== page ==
CoreLogic’s Lisa Claes recently told Mortgage Business' On the Record that the opening of access to data was about “discerning trends, patterns and comparabilities” that could prove useful in producing “better outcomes for the customer”.
She added that while the opening of access could provide “enormous benefit” to the financial services, people needed to be mindful in the debate about open data in order to distinguish between “macro-level depersonalised anonymous data” and customer level data which “needs to be respected for privacy and regulatory reasons”.
Ms Claes noted there were many instances where the sharing of data — including the information shared between the banks — was in the interests of consumers.
“A good example of where open data and the sharing of data – particularly between banks – will further the interests of customers and manufacturers alike, is in comprehensive credit reporting,” she explained.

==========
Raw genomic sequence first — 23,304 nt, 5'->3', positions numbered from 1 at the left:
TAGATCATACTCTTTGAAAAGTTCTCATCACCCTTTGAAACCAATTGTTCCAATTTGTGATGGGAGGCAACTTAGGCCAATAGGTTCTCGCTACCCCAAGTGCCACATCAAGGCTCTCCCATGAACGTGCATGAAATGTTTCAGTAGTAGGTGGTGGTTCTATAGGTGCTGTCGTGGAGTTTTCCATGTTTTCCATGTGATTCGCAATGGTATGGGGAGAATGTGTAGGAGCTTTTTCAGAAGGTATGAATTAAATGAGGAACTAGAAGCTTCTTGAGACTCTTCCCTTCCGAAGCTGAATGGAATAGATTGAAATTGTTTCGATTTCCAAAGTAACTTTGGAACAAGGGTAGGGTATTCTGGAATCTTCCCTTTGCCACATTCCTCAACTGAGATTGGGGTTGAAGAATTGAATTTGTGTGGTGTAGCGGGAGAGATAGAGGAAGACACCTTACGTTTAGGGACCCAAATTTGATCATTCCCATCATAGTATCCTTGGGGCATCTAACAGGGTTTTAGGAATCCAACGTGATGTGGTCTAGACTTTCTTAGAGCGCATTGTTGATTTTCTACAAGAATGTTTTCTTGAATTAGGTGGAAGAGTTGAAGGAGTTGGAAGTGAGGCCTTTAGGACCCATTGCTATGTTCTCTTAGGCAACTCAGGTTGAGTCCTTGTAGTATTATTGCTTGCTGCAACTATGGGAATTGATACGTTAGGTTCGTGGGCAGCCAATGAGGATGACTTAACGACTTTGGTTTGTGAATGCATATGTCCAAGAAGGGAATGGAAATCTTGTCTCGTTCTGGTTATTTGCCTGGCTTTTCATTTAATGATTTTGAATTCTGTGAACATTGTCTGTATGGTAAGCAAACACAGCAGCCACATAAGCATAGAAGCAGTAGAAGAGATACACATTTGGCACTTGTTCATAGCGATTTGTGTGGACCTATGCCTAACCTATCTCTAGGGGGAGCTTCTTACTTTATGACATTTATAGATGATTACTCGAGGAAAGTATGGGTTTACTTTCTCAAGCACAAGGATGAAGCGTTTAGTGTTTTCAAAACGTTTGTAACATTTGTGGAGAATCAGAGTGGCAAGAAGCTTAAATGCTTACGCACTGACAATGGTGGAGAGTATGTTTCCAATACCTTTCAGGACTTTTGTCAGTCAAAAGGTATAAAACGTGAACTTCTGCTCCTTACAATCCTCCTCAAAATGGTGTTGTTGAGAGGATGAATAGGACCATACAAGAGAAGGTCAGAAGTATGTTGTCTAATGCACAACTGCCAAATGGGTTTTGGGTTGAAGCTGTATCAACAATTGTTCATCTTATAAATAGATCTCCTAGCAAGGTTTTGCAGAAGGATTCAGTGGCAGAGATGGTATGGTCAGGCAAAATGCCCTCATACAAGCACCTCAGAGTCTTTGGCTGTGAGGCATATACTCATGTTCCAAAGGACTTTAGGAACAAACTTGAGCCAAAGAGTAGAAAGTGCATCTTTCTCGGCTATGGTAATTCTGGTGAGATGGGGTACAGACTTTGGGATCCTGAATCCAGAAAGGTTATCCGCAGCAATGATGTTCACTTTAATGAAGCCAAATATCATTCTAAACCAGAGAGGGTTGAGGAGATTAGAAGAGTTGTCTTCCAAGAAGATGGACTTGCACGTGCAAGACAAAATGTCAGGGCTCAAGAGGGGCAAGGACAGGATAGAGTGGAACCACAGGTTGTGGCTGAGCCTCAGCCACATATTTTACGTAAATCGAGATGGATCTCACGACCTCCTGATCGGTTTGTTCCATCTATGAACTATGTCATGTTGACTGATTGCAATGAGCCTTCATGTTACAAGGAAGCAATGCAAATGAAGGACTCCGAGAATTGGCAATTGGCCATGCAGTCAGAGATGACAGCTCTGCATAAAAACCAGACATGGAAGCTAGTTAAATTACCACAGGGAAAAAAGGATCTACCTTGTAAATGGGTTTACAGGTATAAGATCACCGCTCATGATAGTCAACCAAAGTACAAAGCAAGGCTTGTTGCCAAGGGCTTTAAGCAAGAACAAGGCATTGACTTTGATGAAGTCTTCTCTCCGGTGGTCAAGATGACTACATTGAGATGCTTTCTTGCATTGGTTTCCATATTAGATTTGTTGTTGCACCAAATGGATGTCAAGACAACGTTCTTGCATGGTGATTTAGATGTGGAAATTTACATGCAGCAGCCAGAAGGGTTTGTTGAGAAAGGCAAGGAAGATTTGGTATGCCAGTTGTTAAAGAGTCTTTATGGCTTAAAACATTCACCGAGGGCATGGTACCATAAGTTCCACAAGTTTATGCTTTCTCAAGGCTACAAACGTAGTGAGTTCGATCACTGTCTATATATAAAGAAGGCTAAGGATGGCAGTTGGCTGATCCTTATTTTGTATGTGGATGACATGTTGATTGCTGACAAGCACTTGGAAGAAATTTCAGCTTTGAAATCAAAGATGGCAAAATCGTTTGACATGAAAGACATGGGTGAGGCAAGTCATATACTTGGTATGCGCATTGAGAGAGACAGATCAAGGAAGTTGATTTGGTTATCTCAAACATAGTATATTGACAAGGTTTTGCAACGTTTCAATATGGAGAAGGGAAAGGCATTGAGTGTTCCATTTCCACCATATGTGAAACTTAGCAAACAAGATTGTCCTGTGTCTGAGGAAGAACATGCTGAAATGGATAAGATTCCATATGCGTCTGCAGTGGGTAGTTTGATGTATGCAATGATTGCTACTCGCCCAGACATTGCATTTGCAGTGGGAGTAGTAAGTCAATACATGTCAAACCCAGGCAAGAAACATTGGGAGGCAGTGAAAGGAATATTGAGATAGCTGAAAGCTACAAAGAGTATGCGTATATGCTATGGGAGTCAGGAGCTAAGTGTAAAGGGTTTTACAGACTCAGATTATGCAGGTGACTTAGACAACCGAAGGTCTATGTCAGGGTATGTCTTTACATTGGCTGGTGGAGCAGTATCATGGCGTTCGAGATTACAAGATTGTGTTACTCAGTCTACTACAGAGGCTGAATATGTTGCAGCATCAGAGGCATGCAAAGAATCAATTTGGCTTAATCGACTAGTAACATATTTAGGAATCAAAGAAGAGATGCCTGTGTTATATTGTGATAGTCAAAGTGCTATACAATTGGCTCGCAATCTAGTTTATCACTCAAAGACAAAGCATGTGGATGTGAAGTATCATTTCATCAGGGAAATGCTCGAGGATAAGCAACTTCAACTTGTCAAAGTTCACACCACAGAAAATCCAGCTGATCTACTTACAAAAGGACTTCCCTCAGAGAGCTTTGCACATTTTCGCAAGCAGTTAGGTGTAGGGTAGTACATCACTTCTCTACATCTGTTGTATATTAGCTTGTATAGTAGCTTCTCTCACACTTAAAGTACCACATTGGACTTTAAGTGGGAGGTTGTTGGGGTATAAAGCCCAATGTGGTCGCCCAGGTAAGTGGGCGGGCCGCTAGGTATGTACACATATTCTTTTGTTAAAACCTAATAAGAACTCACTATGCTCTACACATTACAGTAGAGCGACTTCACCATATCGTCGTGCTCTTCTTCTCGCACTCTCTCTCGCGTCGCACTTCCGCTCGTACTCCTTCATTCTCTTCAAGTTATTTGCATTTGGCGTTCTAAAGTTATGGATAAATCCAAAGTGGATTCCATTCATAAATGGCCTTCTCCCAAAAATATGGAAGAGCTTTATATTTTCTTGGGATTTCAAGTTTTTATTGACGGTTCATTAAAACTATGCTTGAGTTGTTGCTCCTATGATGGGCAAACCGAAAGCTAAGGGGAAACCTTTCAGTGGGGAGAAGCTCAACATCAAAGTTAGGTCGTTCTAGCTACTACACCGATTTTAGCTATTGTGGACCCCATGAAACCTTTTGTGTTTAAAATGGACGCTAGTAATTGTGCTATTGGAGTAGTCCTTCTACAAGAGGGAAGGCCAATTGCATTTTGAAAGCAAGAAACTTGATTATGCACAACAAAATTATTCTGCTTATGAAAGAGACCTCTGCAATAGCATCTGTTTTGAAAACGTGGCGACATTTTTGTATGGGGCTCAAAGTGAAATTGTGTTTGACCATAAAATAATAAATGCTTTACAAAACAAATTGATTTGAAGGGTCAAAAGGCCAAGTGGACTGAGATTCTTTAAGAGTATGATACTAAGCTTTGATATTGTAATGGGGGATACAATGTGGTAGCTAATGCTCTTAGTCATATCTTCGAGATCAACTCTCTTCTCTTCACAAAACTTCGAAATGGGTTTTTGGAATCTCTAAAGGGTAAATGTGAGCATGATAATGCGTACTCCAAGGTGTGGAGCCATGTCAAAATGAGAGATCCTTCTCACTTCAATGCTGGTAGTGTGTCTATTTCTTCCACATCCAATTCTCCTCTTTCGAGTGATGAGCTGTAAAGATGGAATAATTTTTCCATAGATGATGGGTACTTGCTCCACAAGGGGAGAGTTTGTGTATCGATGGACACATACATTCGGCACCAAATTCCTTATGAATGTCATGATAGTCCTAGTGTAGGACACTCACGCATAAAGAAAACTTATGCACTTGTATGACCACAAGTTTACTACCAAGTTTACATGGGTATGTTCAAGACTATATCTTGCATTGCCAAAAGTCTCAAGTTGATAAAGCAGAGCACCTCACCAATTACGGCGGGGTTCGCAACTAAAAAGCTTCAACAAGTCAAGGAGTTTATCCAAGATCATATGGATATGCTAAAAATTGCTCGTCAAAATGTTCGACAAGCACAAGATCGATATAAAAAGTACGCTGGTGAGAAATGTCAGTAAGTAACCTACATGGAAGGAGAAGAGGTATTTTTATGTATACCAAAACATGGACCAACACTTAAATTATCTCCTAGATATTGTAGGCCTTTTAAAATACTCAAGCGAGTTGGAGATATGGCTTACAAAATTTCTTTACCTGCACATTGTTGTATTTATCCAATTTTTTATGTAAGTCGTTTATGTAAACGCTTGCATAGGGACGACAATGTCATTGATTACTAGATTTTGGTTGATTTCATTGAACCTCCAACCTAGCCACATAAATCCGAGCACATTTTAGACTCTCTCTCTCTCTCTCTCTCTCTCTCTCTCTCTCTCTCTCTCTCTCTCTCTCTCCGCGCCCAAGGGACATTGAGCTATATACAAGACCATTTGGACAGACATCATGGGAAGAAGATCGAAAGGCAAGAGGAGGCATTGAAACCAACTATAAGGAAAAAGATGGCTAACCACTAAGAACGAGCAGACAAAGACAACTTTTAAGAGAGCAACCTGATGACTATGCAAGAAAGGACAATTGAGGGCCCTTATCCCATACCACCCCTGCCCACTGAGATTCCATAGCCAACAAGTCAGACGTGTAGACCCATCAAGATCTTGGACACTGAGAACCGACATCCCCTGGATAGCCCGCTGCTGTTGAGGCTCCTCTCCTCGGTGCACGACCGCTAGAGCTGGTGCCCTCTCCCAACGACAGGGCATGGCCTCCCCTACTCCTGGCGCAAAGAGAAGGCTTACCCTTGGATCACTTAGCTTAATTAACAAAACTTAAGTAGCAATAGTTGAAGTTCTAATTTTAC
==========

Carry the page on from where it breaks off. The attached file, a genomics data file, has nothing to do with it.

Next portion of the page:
“I think if you use that as one example of many that has a positive, constructive impact on financial ecosystems, you can see the regulator [and] the government saying ‘this is a good thing’.
“[T]hat can be incredibly useful when you’re able to see an ecosystem of data – that’s when you get the stimulus to be predictive, and be predictive for better outcomes for the customer.
“I’d like to think that… we can move down that path, paying respect, of course, to privacy and security as well,” she added.
Ms Claes continued to say that the bottom line in data sharing was all about “how you use, marry and align [data] to a customer’s strategic appetite”, which would in turn provide the competitive differentiator within financial services.
“Looking at comparable jurisdictions… the trend and the appetite for more open and fluid sharing of data with the right safeguards in place is definitely where the world is heading,” she concluded.
[Related: APRA taps banks for more mortgage data]